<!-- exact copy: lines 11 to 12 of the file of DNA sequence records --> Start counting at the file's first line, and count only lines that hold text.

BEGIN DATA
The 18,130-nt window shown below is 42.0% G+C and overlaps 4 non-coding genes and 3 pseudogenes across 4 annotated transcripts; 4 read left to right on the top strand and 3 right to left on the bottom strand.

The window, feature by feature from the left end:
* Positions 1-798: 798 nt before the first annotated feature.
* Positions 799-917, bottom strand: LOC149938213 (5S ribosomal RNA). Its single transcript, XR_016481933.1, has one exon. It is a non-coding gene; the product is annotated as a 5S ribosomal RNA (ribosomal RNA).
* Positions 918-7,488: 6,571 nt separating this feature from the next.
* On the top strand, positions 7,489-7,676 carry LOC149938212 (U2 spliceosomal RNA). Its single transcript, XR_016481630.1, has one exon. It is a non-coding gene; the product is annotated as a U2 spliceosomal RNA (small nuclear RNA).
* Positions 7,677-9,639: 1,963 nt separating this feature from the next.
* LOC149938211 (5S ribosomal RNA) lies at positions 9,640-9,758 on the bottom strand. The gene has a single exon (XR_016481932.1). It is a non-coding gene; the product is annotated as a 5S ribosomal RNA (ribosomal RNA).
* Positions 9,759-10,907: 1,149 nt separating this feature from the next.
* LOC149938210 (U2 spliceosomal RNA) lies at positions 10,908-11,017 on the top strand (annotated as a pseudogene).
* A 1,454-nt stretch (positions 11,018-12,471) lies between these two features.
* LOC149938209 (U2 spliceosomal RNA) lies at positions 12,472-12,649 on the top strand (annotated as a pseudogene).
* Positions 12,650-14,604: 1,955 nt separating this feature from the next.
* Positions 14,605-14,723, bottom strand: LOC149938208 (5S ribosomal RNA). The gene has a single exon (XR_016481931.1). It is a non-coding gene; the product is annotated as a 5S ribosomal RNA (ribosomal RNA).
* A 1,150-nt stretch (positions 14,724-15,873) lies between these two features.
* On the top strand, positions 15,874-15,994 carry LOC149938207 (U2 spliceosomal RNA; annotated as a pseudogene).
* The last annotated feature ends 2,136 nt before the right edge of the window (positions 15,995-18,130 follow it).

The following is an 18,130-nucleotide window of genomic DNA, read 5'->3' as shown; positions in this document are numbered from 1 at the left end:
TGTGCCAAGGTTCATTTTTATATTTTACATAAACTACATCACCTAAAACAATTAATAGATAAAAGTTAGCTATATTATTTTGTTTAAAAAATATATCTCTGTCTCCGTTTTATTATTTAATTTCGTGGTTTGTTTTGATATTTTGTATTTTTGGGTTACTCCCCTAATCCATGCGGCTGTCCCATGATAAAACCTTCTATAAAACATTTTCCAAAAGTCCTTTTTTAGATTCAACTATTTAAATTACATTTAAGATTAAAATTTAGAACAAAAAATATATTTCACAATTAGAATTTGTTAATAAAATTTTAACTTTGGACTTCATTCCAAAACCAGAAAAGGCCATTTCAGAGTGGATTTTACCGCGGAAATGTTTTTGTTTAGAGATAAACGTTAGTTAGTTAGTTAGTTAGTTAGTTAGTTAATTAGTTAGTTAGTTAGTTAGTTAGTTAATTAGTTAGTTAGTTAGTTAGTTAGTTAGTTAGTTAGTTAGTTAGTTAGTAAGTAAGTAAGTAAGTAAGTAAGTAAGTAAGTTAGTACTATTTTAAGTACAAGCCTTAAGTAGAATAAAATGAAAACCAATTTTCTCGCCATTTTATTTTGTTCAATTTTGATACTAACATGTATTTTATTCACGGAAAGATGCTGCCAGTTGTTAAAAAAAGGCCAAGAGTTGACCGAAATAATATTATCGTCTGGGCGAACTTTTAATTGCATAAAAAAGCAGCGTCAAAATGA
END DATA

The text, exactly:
* A 1,454-nt stretch (positions 11,018-12,471) lies between these two features.
* LOC149938209 (U2 spliceosomal RNA) lies at positions 12,472-12,649 on the top strand (annotated as a pseudogene).